F.2. Background

145. Within the heterogeneous NATO environment, experience has shown that different services implement differing standards, or even different profiles of the same standards. This means that the interfaces between the services of the CES need to be tightly defined and controlled. This is the only way to achieve interoperability between diverse systems and system implementations. Recommendations for the use of specific open standards for the individual CES are laid down in the C3B document “CES Standards Recommendations - The SOA Baseline Profile” [SOA Baseline], which will also be included as a dedicated CES set of standards in the upcoming NISP version.

146. Our experience shows that while open standards are a good starting point, they are often open to different interpretations which lead to interoperability issues. Further profiling is required and this has been independently recognised by NCIA (under ACT sponsorship) and IABG (under sponsorship of IT-AmtBw).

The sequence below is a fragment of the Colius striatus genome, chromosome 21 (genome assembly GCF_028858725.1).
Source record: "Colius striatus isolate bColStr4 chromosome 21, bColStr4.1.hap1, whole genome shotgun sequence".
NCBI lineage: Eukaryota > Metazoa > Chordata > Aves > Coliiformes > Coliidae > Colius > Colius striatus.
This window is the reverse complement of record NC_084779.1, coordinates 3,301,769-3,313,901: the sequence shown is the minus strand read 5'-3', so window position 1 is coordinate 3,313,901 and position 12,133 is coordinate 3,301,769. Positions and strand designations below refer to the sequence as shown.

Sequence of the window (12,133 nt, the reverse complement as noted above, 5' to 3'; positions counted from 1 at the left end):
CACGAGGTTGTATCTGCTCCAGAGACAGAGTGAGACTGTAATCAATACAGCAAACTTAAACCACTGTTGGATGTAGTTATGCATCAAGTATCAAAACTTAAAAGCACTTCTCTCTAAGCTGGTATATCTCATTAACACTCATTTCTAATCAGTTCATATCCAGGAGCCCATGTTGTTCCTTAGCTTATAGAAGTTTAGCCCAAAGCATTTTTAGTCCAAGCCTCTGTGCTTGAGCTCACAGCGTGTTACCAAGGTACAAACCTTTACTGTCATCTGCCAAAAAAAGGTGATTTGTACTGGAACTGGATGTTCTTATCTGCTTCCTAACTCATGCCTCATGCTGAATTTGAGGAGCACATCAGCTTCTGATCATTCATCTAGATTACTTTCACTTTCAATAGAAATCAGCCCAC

147. The SDS (for example [DEU SDS], IABG) and SIP (for example [NC3A RD-3139], NCIA) have chosen slightly different approaches. The SIP tries to be implementation agnostic, focusing on interface and contract specification, with no (or minimal, optional and very clearly marked) deviations from the underlying open standard. The SDS is more implementation specific, providing internal implementation details and in some cases extends or modifies the underlying open standard, based on specific National requirements. Our previous experience with the former CES WG while working on [SOA Baseline] is that Nations will not accept any implementation details that might constrain National programmes. Therefore, a safer approach seems to focus on the external interfaces and protocol specification.